The Supergen Bioenergy Hub works with academia, industry, government and societal stakeholders to develop sustainable bioenergy systems that support the UK’s transition to an affordable, resilient, low-carbon energy future.
The Hub is funded jointly by the Engineering and Physical Sciences Research Council (EPSRC) and the Biotechnology and Biological Sciences Research Council (BBSRC) and is part of the wider Supergen Programme.
The Hub is based at Aston University under the direction of Professor Patricia Thornley, and management is undertaken by the Core Management Group (CMG), comprising representatives from each of the core academic institutions, along with the Chair of the Advisory Board and a representative from the Chairs of the SHARE network.
The latest phase of the Supergen Bioenergy Hub launched in November 2018 and will run until October 2022.
The Hub’s work programme covers the full chain of bioenergy – find out more in the Research section.
The vision of the Supergen Bioenergy Hub is to enable and stimulate the development of a sustainable UK bioenergy sector. This is supported through the Hub’s whole-system research approach that encompasses all aspects of bioenergy expertise to identify pathways for delivering bioenergy with wider social, economic and environmental benefits. The Hub’s research also includes the development of innovative bioenergy technologies through the different technology readiness levels (TRLs) in order to deliver cost-effective, efficient and sustainable energy. In this way, UK academics support policy and industry in identifying and characterising sustainable bioenergy systems that can be prioritised to provide power, heat, liquid and gaseous fuels, and value-added chemicals.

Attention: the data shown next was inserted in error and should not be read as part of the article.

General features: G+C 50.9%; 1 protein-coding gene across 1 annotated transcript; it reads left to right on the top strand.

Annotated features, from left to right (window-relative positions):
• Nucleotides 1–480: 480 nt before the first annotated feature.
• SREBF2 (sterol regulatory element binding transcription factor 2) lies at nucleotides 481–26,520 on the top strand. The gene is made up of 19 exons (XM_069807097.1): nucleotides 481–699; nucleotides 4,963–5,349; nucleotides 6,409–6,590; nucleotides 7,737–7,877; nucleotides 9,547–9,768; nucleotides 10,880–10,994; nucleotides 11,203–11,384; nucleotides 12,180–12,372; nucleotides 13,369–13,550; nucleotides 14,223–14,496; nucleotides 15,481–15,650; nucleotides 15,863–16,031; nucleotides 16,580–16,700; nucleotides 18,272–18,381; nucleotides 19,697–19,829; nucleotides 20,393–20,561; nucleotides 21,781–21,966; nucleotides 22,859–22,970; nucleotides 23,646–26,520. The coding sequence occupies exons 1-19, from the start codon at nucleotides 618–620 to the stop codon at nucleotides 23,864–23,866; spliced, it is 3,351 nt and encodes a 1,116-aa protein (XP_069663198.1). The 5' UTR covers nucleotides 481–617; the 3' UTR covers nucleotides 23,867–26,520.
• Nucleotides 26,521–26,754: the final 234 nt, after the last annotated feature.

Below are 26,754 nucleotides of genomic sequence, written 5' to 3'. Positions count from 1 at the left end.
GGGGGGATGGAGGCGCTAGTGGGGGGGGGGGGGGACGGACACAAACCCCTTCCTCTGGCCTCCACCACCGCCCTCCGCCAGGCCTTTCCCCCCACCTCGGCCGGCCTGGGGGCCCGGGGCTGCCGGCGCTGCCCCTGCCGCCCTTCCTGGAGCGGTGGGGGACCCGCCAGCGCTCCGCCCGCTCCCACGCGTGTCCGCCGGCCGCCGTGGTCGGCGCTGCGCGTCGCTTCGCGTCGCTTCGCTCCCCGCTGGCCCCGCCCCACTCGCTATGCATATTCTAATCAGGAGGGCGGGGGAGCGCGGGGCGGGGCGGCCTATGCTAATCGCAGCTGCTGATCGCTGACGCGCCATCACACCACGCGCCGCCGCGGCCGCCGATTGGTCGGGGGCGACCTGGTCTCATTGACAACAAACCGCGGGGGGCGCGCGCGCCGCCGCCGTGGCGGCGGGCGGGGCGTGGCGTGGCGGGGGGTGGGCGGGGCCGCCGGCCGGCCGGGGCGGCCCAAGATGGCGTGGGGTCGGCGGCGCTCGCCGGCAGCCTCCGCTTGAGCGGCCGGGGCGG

The Hub is structured around four Topic Groups (TG) that allow consideration of a full bioenergy system in a wider energy, environmental, economic and social context: TG1 Resources; TG2 Pre-treatment and Conversion; TG3 Vectors; TG4 Systems. The overall aim of the Hub is to develop sustainable bioenergy systems that support the UK’s transition to a sustainable, affordable and resilient low-carbon energy future. We this by pursuing the following objectives:
- Explore options for the production of sufficient feedstock to support the UK bioenergy system without negatively impacting food production and while maximising local environmental and global climate benefits. (Topic Group: Resources)
- Identify and select preferred bioenergy pathways and develop new technologies and systems that support the hub’s vision for UK bioenergy. (Topic Groups: Pre-treatment and Conversion)
- Identify and select appropriate energy vectors and determine how these fit within a wider biorefinery strategy to reduce carbon, reliance on fossil fuel and maximise national and regional resilience. (Topic Group: Vectors)
- Identify and evaluate impacts of the UK’s bioenergy sector that maximise the benefits of bioenergy to the energy trilemma of affordability, resilience and carbon reduction. (Topic Group: Systems)
- Evaluate the role and impact of selected bioenergy pathways at appropriate deployment scales on the energy system and interfacing sectors. (Via Case Studies from all Topic Groups)